the Pacific Coast Hockey Association, where he led the league
with 27 goals. The next year he returned to the Canadiens and won
another NHA scoring championship. His offensive gifts were a
significant factor behind the franchise's first Stanley Cup title
in 1915-16. Lalonde remained with the Canadiens when the club
joined the NHL in 1917-18. His scoring continued and he led all
NHL scorers in 1918-19 and 1920-21. On January 19, 1920, he
scored six goals in one game. After a falling out with Canadiens
owner Leo Dandurand, he was traded to the Saskatoon Sheiks for
Aurel Joliat in a move that benefited both parties. In his first
year in Saskatchewan, playing coach Lalonde added the Western
Canada Hockey League scoring title to his list of
accomplishments. Lalonde returned to the NHL as coach of the New
York Americans in 1927. He also coached the Ottawa Senators and
Montreal Canadiens before leaving the game for good in 1935. He
was inducted into the Hockey Hall of Fame in 1950.
|Boston Bruins letter
signed by HOF'er Art Ross along with contract
|The three items above all
came from the estate of Lloyd Durham who played in the USHL and
AHL from 1948-1957. The first letter w/envelope (above left) is
an invitation from the Boston Bruins, signed by HOF'er Art Ross,
to report to the Bruins on September 6, 1947 in St. Catherines.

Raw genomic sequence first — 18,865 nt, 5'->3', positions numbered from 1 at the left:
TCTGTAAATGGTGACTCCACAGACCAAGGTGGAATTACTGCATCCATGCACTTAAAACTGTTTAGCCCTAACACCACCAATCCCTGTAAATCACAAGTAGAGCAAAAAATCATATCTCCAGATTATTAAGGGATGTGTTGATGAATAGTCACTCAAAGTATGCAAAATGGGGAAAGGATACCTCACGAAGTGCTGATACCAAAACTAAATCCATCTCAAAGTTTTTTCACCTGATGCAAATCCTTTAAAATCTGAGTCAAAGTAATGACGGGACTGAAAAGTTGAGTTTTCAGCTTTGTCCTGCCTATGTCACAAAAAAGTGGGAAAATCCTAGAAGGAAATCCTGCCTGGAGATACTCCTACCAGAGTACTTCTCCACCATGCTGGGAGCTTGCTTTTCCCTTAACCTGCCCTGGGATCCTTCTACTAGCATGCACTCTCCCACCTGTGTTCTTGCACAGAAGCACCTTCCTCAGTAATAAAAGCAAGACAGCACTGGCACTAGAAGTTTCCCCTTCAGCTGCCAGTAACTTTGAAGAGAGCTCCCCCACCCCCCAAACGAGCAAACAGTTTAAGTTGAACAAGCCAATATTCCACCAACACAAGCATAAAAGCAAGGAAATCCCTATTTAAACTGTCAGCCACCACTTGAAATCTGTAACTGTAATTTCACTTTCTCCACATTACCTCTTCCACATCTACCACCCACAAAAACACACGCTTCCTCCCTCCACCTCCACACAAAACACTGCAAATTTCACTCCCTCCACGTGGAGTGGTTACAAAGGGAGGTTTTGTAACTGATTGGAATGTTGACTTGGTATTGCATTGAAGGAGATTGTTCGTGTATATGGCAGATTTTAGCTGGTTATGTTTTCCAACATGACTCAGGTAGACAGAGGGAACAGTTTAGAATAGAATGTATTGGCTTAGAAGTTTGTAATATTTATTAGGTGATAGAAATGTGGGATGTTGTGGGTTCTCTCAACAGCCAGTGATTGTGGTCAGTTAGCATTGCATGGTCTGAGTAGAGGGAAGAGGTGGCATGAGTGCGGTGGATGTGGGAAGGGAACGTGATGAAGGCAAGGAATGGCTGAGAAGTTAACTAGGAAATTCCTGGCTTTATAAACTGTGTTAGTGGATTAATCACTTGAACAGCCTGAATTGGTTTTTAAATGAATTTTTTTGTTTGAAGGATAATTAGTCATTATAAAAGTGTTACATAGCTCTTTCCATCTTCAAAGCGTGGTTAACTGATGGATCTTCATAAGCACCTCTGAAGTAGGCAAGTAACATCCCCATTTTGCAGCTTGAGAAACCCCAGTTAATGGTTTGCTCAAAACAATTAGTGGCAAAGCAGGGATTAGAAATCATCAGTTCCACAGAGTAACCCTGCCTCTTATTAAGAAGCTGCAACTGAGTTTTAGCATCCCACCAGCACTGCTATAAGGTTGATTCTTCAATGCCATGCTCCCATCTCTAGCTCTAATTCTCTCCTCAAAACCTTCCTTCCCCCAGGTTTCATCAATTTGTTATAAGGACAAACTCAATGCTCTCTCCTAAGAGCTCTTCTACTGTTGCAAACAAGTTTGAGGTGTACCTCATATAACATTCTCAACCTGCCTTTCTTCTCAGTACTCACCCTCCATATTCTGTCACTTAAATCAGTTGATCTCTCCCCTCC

The other letter (above center) is an agreement to potentially
enter into a Contract with the St. Louis Flyers of the AHL in
|HOF'er Frank Boucher
handwritten, autographed Madison Square Garden
|A very clever center who
became an innovative coach, Boucher joined the Northwest Mounted
Police at seventeen, then paid $50 to buy his way out so he could
play professional hockey. He began his career with Ottawa in
1921. After one season there, he played for the Vancouver
Millionaires in the Pacific Coast Hockey League from 1922-23
through 1926-27, then joined the New York Rangers of the NHL.
He was nicknamed "Raffles" after the gentleman thief in E. W.
Hornung's stories because of his puck-stealing ability and his
consistently clean play. Boucher won the Lady Byng Trophy, for
combining sportsmanship with a high level of play, seven times in
eight years, so the NHL finally gave it to him to keep in 1935